Another staffer who chose pro personnel evaluation said players at the bottom of the roster were harder to evaluate.
"I might not agree [with the decision], but I have enough respect to realize I'm wrong a lot when it comes to pro players, especially down on the roster -- 45th through 53rd man I don't have any data on those players playing in the NFL."
Name a player you believe to be generally underrated, based on your quantitatively informed opinion.
Excluding players from your own team.
Vikings QB Kirk Cousins (2), Seahawks WR Tyler Lockett (2), Titans DT Jeffery Simmons (2), Cowboys P Bryan Anger, Patriots WR Kendrick Bourne, Chargers CB Bryce Callahan, Jets TE Tyler Conklin, Bills OT Dion Dawkins, Broncos WR Tim Patrick, Vikings DE Harrison Phillips, Lions WR Amon-Ra St. Brown, Falcons CB A.J. Terrell, Seahawks CB Tariq Woolen
Five voters abstained.
Despite the plethora of voting options, it was notable that three players received more than one selection. In this section more than any, it's important to note that the responses came in over a large range of time -- from before the season to early November.
"Cousins probably isn't the most undervalued controlling for his position, but he probably generates the most value compared to how much people think he does. He's easily a well-above-average QB," one survey taker wrote before the season.
"Jeffery Simmons is proving it now too, he's proving all those guys right. That's a good one," said one voter upon hearing the overall results. "Tyler Lockett, he gets so much credit from the analytics community that I feel like he's where he should be, but I get it from the non-analytics community; that makes sense."
Simmons and Lockett are putting up serious numbers this season. Simmons has 6.5 sacks on the year and ranks third in run stop win rate. Lockett, entering Week 13, ranked fourth among all wide receivers and tight ends in Receiver Tracking Metrics' overall score.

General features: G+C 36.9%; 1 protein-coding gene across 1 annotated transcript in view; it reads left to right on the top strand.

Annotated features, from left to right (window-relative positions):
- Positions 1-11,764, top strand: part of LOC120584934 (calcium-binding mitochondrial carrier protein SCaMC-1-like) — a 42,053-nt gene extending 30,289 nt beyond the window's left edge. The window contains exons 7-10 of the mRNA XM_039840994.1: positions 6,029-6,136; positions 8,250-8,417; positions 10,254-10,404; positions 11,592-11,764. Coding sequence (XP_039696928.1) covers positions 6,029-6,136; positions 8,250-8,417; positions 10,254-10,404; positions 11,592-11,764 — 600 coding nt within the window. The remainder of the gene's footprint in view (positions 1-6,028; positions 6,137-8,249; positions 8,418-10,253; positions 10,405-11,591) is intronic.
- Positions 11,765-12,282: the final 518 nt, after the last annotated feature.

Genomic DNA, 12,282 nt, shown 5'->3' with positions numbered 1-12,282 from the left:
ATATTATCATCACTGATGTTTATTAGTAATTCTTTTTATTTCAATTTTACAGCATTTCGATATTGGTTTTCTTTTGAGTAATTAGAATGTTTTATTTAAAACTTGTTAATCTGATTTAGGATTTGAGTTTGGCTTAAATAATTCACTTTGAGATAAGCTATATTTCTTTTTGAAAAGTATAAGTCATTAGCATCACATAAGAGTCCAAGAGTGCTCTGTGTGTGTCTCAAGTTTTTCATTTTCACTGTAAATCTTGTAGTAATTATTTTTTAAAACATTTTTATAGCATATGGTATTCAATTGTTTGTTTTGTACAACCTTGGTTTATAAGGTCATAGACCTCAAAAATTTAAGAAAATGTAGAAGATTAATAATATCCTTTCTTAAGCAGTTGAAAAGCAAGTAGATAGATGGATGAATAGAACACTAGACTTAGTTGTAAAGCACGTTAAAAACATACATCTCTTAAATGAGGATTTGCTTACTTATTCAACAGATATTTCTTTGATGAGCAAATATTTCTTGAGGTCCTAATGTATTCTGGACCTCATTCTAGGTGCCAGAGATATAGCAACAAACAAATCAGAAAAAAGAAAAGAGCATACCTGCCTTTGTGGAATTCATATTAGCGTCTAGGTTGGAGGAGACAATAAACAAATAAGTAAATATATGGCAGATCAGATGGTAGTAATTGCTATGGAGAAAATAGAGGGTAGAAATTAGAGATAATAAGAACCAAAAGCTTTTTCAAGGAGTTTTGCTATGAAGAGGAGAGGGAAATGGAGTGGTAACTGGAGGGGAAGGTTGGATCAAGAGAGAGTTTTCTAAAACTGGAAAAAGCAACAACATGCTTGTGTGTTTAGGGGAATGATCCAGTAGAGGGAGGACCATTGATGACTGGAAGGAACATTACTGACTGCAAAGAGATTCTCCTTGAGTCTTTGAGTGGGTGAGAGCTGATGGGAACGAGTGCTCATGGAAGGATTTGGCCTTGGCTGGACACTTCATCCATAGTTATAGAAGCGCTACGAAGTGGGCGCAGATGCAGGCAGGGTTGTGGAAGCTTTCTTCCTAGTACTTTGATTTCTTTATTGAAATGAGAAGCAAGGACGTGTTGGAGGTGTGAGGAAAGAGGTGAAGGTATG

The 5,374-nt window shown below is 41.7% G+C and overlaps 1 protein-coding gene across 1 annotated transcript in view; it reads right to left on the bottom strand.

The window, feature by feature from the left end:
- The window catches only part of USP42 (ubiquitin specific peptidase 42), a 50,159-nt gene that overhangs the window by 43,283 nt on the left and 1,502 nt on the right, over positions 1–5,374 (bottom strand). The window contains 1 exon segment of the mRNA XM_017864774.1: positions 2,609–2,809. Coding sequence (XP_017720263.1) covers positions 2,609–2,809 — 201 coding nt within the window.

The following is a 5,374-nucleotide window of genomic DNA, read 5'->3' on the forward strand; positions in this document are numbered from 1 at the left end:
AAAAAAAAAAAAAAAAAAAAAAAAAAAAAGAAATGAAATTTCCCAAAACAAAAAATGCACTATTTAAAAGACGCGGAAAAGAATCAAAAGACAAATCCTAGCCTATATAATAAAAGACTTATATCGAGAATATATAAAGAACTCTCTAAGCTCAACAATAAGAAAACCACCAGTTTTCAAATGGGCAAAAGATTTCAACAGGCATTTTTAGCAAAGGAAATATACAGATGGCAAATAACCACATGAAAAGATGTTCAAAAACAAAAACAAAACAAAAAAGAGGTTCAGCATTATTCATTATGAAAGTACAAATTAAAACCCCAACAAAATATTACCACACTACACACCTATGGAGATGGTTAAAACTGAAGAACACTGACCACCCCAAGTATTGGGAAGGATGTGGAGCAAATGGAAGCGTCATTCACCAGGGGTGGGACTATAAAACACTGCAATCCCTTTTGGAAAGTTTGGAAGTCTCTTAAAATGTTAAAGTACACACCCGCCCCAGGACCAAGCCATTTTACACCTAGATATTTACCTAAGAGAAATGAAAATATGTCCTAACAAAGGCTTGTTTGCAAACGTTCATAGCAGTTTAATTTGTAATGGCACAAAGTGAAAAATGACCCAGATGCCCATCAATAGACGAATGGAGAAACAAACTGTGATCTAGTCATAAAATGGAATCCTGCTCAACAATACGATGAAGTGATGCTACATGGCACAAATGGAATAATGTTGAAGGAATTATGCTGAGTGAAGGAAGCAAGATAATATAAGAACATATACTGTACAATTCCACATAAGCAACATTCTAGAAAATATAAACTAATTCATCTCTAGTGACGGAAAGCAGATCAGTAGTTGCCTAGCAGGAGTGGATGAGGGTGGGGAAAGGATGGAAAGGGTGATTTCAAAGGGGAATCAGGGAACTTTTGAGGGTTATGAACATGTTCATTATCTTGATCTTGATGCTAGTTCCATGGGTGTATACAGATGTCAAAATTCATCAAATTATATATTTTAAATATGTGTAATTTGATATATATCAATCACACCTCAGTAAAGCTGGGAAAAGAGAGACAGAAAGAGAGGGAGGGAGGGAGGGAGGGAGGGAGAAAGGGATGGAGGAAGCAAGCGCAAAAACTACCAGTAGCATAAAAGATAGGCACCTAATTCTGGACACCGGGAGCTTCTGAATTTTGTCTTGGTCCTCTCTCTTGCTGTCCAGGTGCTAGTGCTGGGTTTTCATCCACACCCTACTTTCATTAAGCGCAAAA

Multiple survey takers mentioned how surprised they were that Callahan didn't generate more interest in the offseason, when he signed a one-year, $1.3 million deal with the Chargers.
"The last couple of years his coverage grades, his separation, his tackling have all been really good. I think the nickelback is still a bit undervalued," said the staffer that voted for him.
"No one seems interested in him even though he seems to always play well? He also gets hurt a lot," said another.
Name a player you believe to be generally overrated, based on your quantitatively informed opinion.
Excluding players from your own team.
Cowboys CB Trevon Diggs (2), Broncos QB Russell Wilson (2), Raiders QB Derek Carr, Cardinals RB James Conner, Cowboys RB Ezekiel Elliott, Steelers S Minkah Fitzpatrick, Titans RB Derrick Henry, Chargers S Derwin James Jr., Texans QB Davis Mills, Colts G Quenton Nelson, Steelers OLB T.J. Watt, Commanders DE Chase Young
Six voters abstained.
Perhaps it's unsurprising to see Diggs receive multiple votes in this category, considering his value has been the subject of significant debate after his notable 2021 campaign in which he recorded 11 picks but the rest of his game was questioned. That was the crux of the response from one survey taker, who said picks can certainly make up for allowed yards but that those interceptions last year inflated perception of his performance.
As for Wilson, he received one vote before the season and one well into his disappointing 2022 campaign. Wilson has a QBR of 35.0 this season, 28th out of 31 qualifying quarterbacks.
The staffer who selected Fitzpatrick compared him to Seahawks safety Jamal Adams.
"He's better than Adams but I feel like Fitzpatrick is just very chaotic. He has a lot of great flash plays, but I think he's out of position and making mistakes too much. I think his grades are always ... a lot lower than what the scouts are saying about him," a staffer said, referencing their team's in-house quantitative grades.
The voter who selected Young referenced Browns edge rusher Jadeveon Clowney as a comparison.
"Incredible athlete, he just hasn't produced to match his ability yet. I've always had a problem with people getting credit [and being] considered great players before they actually produce and prove they are great players," they said.
Upon hearing some of the other results, one staffer was stunned at one name.
"Wow, Derwin James?! My goodness," they said. "I like Derwin James. The rest make sense to me, Derwin James is a surprise."